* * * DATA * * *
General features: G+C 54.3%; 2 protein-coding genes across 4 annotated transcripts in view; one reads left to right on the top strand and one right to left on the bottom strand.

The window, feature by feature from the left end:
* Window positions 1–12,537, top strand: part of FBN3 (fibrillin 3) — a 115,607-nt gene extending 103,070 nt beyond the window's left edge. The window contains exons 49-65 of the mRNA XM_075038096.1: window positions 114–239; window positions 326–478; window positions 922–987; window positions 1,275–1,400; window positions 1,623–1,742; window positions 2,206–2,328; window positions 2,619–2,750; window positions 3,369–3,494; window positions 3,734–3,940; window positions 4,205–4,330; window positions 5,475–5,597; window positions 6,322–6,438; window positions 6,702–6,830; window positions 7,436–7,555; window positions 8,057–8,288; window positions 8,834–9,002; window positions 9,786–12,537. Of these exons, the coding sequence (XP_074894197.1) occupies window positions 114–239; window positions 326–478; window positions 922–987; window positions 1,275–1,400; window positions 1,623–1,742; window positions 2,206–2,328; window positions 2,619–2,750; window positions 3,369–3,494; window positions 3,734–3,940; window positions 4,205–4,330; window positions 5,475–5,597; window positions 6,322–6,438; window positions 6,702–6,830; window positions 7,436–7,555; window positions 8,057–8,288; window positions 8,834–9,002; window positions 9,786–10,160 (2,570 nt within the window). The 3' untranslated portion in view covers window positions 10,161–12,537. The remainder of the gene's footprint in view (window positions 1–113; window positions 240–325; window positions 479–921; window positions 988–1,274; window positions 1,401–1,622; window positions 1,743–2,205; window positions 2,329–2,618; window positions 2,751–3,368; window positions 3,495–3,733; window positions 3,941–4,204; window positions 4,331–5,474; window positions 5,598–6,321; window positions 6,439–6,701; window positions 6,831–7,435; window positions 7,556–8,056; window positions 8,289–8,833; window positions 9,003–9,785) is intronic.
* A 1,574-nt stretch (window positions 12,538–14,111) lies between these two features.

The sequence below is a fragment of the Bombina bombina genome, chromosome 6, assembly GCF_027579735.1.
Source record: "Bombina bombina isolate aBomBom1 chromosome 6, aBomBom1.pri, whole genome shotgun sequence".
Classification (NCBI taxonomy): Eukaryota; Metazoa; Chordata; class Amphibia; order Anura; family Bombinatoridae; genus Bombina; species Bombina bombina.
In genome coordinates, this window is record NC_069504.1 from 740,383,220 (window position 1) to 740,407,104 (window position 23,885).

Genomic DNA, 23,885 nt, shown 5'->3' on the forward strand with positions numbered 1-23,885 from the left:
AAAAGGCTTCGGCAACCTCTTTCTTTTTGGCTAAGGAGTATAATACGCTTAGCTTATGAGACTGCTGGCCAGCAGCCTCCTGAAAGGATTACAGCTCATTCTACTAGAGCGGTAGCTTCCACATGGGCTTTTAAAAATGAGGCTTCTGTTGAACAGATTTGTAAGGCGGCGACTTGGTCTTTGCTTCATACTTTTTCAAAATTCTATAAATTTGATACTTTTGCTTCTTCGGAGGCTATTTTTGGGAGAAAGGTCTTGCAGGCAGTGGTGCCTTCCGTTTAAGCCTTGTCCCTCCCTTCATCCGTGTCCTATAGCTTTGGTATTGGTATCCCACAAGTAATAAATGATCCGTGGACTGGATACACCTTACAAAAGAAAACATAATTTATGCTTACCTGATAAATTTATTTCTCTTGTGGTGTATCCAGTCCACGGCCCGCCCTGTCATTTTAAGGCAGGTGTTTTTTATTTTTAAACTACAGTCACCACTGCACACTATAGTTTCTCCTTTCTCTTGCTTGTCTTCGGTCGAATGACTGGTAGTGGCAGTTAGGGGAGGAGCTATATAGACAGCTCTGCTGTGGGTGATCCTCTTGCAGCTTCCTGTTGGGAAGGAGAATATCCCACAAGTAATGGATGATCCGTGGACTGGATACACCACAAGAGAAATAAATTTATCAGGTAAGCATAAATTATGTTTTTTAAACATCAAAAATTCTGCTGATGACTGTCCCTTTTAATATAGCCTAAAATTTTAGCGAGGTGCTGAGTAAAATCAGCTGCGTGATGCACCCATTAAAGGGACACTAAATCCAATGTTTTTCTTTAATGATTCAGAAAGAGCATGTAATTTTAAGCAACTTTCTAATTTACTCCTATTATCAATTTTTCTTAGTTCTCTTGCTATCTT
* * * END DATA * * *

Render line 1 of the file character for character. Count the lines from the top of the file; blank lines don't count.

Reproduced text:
General features: G+C 54.3%; 2 protein-coding genes across 4 annotated transcripts in view; one reads left to right on the top strand and one right to left on the bottom strand.